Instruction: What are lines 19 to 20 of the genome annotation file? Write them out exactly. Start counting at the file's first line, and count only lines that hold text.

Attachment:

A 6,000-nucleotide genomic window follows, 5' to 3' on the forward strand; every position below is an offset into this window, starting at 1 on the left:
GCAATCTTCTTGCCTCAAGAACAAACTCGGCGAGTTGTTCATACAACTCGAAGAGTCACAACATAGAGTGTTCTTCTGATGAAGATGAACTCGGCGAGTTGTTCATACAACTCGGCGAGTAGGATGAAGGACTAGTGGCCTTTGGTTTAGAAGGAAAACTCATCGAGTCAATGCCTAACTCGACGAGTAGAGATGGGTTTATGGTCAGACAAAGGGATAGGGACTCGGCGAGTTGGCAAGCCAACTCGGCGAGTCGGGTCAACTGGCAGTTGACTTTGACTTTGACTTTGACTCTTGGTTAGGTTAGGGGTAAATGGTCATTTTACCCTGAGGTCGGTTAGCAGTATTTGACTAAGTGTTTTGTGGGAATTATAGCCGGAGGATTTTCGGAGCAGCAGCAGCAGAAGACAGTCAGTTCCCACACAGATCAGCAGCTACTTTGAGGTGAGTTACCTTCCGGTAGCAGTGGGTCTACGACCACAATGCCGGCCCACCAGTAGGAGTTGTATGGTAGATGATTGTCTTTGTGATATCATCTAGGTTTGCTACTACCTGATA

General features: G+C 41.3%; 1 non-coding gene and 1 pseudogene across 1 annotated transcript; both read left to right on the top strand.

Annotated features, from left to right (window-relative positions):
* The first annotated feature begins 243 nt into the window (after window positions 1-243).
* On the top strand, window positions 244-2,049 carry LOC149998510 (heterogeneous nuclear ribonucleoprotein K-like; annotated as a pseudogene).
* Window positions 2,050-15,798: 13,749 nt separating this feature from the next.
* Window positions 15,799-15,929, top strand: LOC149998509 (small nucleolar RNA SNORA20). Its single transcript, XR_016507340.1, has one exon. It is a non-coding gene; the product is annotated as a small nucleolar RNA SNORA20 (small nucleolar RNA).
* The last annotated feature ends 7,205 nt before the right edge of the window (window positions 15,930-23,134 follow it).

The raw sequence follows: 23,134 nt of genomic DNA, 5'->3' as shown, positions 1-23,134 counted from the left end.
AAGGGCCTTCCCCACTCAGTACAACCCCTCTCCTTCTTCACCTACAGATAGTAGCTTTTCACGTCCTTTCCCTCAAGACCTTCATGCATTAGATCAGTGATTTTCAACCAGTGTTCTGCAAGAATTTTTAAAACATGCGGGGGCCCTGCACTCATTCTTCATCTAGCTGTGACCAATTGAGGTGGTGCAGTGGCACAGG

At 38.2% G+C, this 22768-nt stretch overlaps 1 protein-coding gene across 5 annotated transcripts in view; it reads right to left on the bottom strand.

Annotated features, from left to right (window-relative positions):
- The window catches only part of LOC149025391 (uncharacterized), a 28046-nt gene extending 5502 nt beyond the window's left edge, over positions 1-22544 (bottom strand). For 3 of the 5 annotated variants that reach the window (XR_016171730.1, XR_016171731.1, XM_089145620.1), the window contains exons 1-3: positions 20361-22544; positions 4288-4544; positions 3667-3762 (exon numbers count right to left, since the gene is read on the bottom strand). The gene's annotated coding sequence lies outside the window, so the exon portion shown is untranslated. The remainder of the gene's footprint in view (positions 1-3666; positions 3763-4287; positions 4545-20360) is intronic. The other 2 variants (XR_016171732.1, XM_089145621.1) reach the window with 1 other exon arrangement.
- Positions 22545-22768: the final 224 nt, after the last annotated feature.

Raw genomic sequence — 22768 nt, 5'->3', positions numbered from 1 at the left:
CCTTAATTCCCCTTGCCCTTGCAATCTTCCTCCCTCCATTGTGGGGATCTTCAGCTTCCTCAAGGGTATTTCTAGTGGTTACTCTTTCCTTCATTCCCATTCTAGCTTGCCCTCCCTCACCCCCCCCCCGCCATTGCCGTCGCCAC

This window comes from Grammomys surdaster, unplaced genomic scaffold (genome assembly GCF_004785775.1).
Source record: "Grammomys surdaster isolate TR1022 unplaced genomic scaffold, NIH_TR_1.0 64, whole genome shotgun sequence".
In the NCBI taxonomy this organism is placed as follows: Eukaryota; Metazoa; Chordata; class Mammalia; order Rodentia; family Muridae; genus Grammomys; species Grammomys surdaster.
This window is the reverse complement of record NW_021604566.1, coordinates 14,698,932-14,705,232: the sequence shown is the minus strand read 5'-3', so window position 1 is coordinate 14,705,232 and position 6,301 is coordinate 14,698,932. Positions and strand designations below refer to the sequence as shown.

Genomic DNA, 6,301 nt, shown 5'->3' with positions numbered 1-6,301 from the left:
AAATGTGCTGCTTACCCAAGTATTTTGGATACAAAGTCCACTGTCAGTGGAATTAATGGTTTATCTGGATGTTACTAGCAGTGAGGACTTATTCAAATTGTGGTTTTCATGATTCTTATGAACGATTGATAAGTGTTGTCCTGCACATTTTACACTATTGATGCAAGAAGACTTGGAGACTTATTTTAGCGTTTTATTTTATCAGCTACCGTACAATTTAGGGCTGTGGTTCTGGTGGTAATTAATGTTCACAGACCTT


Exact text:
Source record: "Grammomys surdaster isolate TR1022 unplaced genomic scaffold, NIH_TR_1.0 64, whole genome shotgun sequence".
In the NCBI taxonomy this organism is placed as follows: Eukaryota; Metazoa; Chordata; class Mammalia; order Rodentia; family Muridae; genus Grammomys; species Grammomys surdaster.